Pandemic triggers rise in ADHD referrals

Papercut silhouette of human head with colorful constructor pieces

The Australian mental health sector is seeing a recent surge in referrals for ‘ADHD diagnosis’ since the pandemic began, experts say.

Dr Sujit Sharma, Consultant Psychiatrist at Monash Health, said over the last several months, there has been a significant increase in number of the referrals for assessment of ADHD (attention deficit hyperactivity disorder) and this has been one of the main topics of discussion during peer group meetings.

“Almost every other referral is about whether a patient has ADHD because they’re struggling to focus, it has absolutely peaked during COVID-19 and there are more referrals during this time for ADHD than usual,” he said.

Dr Sharma said the bulk majority of the surge in referrals were for adults, as the pandemic has given them more time to reflect about their difficulties but also due to increasing awareness of this diagnosis.

“The lockdown is perhaps the main trigger for why people have started questioning whether they have this disorder,” he said.

“It can also be when a person’s mental effort increases, like starting a university course or a new job, and they can’t cope or focus so they turn to investigate whether or not they have ADHD”

While some referrals are indicative of ADHD and should have been diagnosed much earlier in life, Dr Sharma said many people seeking a diagnosis do not actually have ADHD despite their experiencing difficulties maintaining attention.

“It’s important to note that not every attention problem is ADHD, and some people need to think about co-morbid conditions like anxiety disorders as they underestimate how much anxiety can affect focus,” he said.

“Many people are also experiencing more fatigue and concentration issues due to lockdowns during the pandemic and are mistaking this for the development of ADHD.”

He said social media and discussions with family & friends may also be contributing to the surge.

“Some people say that my friend has been diagnosed with ADHD, and they think I have it too, as they relate and make associations,” Dr Sharma said.

“Social media may also be creating a sense of confusion leading to misinterpretation and over representation of this diagnosis”.

ADHD is a neurodevelopmental disorder which is usually diagnosed in childhood however can also last into adulthood.

There are three types of this disorder: inattentive (where most issues are with attention span), hyperactive (where there are difficulties in controlling impulses and often described as “running around like a motor”), and combined, which is a combination of the two above.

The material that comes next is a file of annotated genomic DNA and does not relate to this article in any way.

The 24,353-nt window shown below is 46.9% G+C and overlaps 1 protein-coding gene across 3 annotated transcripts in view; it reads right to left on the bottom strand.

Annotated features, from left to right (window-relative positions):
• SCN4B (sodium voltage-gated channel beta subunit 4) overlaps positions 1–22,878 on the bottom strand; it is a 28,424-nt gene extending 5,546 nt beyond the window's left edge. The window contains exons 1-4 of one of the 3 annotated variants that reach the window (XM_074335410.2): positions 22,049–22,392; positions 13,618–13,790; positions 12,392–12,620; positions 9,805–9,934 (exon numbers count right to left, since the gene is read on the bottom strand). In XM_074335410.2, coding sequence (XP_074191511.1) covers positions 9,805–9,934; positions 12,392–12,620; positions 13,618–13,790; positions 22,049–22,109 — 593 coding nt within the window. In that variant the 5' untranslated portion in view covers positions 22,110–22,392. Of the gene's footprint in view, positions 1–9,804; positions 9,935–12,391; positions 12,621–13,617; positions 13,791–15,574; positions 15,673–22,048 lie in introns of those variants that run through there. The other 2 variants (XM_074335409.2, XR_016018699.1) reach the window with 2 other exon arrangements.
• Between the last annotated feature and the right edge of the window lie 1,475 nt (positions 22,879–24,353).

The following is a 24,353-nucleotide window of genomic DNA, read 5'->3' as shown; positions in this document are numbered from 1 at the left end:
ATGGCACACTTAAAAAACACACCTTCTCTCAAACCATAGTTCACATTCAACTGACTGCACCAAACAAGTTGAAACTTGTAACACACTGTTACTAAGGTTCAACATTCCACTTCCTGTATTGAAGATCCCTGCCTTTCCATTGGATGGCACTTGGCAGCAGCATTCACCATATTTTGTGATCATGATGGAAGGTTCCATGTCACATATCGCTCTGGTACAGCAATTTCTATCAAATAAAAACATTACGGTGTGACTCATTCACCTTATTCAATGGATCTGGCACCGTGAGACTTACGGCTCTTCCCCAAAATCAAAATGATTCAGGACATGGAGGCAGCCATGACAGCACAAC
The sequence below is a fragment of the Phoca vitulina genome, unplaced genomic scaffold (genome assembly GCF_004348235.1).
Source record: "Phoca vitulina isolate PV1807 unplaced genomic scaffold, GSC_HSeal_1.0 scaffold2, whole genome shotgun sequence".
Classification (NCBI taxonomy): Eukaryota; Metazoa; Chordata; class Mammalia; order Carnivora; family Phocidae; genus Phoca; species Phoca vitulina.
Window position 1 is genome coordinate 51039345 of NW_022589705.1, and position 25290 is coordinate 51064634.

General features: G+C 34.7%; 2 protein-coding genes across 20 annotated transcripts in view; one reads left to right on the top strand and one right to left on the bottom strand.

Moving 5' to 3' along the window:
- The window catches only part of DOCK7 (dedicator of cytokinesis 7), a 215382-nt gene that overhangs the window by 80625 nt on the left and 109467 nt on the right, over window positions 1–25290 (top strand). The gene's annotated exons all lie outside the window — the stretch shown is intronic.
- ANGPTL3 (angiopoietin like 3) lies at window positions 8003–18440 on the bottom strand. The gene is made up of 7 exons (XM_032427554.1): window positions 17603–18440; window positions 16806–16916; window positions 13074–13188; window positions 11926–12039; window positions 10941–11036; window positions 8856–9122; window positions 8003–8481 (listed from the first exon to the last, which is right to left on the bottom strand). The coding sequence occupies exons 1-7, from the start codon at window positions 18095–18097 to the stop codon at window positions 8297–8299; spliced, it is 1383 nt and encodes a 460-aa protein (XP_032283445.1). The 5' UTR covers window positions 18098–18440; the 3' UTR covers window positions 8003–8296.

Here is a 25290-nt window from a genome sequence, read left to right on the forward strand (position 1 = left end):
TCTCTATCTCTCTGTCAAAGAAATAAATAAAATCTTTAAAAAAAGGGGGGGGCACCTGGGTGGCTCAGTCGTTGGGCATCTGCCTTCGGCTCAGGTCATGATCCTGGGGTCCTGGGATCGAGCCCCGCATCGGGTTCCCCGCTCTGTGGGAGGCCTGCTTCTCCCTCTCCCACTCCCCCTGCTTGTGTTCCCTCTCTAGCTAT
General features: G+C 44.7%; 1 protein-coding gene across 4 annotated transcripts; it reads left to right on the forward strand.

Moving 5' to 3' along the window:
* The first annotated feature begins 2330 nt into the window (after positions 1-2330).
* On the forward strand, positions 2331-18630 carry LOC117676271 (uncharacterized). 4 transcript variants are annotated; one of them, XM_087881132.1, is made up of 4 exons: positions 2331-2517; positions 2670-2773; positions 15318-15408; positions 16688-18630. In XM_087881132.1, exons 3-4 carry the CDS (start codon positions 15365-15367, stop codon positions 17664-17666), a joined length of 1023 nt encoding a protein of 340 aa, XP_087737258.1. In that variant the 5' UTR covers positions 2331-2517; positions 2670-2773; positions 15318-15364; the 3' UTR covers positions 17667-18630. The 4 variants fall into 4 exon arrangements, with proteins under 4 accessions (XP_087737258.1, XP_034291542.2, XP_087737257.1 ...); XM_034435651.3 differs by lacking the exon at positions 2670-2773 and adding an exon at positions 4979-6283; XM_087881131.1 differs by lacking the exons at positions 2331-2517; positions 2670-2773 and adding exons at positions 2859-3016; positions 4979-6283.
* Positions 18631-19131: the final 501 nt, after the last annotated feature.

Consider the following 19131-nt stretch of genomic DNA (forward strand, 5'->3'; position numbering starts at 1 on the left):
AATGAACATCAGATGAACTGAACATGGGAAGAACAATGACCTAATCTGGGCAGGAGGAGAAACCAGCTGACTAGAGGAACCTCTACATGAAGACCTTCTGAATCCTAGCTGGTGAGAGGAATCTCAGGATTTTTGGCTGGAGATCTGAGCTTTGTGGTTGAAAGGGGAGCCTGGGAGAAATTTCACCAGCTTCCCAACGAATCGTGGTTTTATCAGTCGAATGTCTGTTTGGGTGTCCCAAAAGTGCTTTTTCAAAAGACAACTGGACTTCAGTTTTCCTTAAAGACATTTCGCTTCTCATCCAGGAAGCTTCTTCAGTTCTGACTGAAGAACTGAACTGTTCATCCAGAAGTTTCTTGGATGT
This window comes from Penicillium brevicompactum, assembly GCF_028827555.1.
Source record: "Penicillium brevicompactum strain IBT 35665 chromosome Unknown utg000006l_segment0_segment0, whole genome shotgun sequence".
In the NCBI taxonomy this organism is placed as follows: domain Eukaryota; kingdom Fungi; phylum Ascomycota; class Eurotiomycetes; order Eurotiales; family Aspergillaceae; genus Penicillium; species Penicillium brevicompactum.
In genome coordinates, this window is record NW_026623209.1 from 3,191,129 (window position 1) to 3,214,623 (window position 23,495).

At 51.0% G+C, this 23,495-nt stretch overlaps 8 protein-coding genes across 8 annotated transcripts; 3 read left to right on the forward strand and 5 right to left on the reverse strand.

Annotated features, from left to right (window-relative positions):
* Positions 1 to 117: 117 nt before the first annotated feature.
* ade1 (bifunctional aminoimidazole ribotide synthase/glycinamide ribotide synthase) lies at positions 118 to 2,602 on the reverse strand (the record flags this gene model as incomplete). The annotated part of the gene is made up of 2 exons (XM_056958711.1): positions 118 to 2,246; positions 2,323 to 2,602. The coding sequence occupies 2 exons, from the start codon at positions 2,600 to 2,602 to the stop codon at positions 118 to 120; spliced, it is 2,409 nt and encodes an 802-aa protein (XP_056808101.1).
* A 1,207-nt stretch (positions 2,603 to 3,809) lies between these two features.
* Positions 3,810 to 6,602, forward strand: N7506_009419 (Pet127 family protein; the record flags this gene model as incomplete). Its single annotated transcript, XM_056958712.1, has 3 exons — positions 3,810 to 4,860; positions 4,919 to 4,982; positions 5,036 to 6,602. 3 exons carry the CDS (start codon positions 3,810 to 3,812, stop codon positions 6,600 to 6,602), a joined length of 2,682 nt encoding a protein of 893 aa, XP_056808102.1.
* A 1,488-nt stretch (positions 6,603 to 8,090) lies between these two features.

For management of the disorder, Dr Sharma said stimulant medication should only be one part of the puzzle.

“Medication alone is not the answer, and you need a holistic approach to treat ADHD,” he said.

“There are strategies to improve attention span and overall executive function but if stimulant medication is essential as a tool to manage ADHD, it needs to be done judiciously”, he said.

“The golden rule for stimulants is to start low and go slow. Increasing the dose without direction or mixing with illicit substances can be life threatening,” he said.

There are also several non-stimulant medications which are emerging treatment options for ADHD.

ADHD can significantly affect quality of life and interpersonal interactions. However, the good news is there are several strategies to help improve these difficulties.

“The brain is plastic and can adapt to new information hence attention training can help significantly,” Dr Sharma said.

Some tips to help ADHD symptoms include:

  • Memorisation, such as poems or jokes
  • Counting exercises (for example, counting back from 100)
  • Mindfulness
  • Relaxation exercises
  • Going through the alphabet and naming a different country for each letter
  • Deep breathing and visualisation of focusing on a particular task
  • Planning your day and having a structured routine
  • Decluttering your desk or room and creating more space
  • Reminder systems such as sticky notes, to do lists and calendars
  • Prioritisation and completion of priority tasks as opposed to procrastinating
  • Going slow and steady rather than doing everything at the last minute
  • Identifying problem areas and practice structured problem solving
  • Budgeting your expenses
  • Time management and rest breaks
  • Reducing distractions
  • Improving personal organisation

Dr Sharma said if someone is wondering whether they have ADHD, they should first talk to their GP, who should do an initial assessment in the primary care setting. Onward referral to a clinical psychologist or a psychiatrist can then be made for further assessment if there are any strong pointers towards this diagnosis.